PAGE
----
First Impressions, the working title for which was simply A Tale of Less Pride & Prejudice, began more as a reaction to other Pride & Prejudice sequels and spin-offs than a novel in its own right. I had been devouring all the Austenesque I could get my hands on, but there were certain things that I always wanted to see happen in the story which I had yet to read, while other notions I felt I’d seen a great deal too much. This book was my way of demanding a share of the conversation.
2) Where did you find the inspiration for ‘First Impressions: a Tale of Less Pride and Prejudice’? Are you a fan of Jane Austen and her work?
I am a massive and unabashed Janeite. I’ve loved Austen since I discovered her when eleven years old, and my relationship to her work has continued to grow and evolve since that time. When I wrote First Impressions, I was struggling to find my path in life. Reliable as always, Jane was there to show me the way. I’m eternally grateful.
3) There’s a great mix of characters in the novel. Which character did you most enjoy writing about and why?
My favorite character in the novel is Lady Catherine. I can’t seem to get enough of her. I love playing with her imperiousness, and in this book I tried to endow her with rather better motives and instincts than Austen gave to her. This softening allowed me to bring her into the folds of the family, so to speak, and I can’t say how often I’ve relied on her to move my plots along. I think she’d be pleased to know herself so useful.
4) What is your personal favourite Jane Austen novel and why?
Persuasion. I think Anne Elliot perhaps the most admirable heroine in literature. She has been an excellent role model, though no mere human could really achieve her excellence. My one quibble with the story is that Captain Wentworth can’t even begin to deserve her.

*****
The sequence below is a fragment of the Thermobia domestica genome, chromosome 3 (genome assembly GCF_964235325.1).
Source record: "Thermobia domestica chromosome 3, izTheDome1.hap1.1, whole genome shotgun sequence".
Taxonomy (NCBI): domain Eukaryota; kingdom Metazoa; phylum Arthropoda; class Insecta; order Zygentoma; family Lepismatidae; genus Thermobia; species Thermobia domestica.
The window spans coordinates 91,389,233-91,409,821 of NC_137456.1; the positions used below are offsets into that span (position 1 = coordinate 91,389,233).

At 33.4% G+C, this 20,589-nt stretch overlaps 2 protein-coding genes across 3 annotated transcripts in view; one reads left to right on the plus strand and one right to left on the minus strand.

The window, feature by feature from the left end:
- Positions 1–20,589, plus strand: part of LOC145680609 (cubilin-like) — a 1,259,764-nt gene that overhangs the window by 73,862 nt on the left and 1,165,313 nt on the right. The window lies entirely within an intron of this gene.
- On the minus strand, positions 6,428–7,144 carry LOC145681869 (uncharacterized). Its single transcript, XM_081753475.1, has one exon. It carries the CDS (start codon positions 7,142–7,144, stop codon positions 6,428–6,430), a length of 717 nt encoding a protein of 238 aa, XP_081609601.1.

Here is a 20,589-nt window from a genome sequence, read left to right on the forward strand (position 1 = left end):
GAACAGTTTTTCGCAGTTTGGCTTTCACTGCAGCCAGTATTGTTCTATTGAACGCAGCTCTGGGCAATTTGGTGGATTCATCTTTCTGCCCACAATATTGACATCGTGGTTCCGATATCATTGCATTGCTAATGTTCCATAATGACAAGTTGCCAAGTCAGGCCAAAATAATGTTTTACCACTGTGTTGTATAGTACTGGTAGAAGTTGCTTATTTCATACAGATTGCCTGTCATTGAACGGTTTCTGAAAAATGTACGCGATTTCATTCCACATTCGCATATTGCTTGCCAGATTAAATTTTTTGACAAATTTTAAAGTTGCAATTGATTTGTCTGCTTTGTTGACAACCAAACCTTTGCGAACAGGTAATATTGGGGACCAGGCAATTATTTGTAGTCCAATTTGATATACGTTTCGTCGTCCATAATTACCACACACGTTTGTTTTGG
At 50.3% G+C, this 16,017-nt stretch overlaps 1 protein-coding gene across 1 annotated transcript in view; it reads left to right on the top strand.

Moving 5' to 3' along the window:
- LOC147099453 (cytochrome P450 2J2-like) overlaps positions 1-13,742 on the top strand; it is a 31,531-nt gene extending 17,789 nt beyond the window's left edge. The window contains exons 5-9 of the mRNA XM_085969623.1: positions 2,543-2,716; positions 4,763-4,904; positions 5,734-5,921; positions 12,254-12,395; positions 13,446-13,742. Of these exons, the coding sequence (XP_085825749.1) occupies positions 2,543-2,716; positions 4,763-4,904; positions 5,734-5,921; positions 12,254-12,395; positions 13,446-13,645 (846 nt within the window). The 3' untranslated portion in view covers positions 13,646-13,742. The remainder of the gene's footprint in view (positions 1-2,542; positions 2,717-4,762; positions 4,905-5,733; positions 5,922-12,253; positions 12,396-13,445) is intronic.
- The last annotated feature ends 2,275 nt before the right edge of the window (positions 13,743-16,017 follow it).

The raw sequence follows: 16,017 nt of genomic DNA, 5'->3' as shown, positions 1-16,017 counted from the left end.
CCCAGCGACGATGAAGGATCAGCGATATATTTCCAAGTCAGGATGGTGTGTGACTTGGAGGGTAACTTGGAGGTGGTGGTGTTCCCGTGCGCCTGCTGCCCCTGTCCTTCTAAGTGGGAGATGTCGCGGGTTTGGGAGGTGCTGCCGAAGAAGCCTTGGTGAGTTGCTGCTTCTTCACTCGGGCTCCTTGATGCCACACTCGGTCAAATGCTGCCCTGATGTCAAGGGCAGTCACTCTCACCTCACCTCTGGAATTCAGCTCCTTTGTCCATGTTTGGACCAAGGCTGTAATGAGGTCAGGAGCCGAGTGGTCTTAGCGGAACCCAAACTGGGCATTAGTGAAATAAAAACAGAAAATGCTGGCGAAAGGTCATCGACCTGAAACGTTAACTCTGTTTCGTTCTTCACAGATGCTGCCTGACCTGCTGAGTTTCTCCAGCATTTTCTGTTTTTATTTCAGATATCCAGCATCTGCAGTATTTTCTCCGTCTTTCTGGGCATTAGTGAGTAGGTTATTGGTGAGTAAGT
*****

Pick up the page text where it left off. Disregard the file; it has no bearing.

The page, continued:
5) ‘First Impressions: a Tale of Less Pride and Prejudice’ is the first part of a series. Can you tell us a bit more about this series?
The second book is entitled Second Glances: A Tale of Less Pride & Prejudice Continues, and it picks up the story a year after the Darcys get married. The novel provides romances for both Georgiana and Lydia, who never marries Mr. Wickham in my version of events, but Kitty is the primary heroine. Holidays at Pemberley, or Third Encounters: A Tale of Less Pride & Prejudice Concludes is the final book, and it goes back in time to tell the story of Charlotte Lucas, who like Lydia has been spared the horrors of her original spouse. By beginning the story at the end of First Impressions and continuing it on past Second Glances, I was able to wrap up the fates of all the characters in a way quite satisfying to myself. I can’t speak for others.
6) Can you perhaps tell us something about your future plans as an author? Are you already working on a next novel?
I am currently working on a very different novel called The Madness of Mr. Darcy. It is far darker and a great deal more complex than anything I’ve previously written. It’s premised on Mr. Darcy’s inability to find Lydia after she runs away with Wickham, removing the entire happy ending Austen supplied. Twenty painful years go by before a shattered Mr. Darcy is pushed by his cousins to seek help from one Dr. Wilson, a move which results in his reunion with Elizabeth in the unlikely setting of a Victorian mad house. She is not the only familiar face he meets there, either. Though the primary focus is the Pride & Prejudice story, this novel is my first real attempt at integrating multiple Austen novels into one.
7) Do you have any tips for aspiring writers?
Just be persistent. Write as much as you can, good or bad, and don’t let it hinder you when you get negative feedback. Feedback of any sort is valuable, as long as it’s thoughtful. Embrace it, learn from it, and keep plugging along. Who knows if you’re the next great literary voice or not if you don’t keep trying?
8) And last but not least, if you had to describe ‘First Impressions: a Tale of Less Pride and Prejudice’ in just three words, which words would you pick?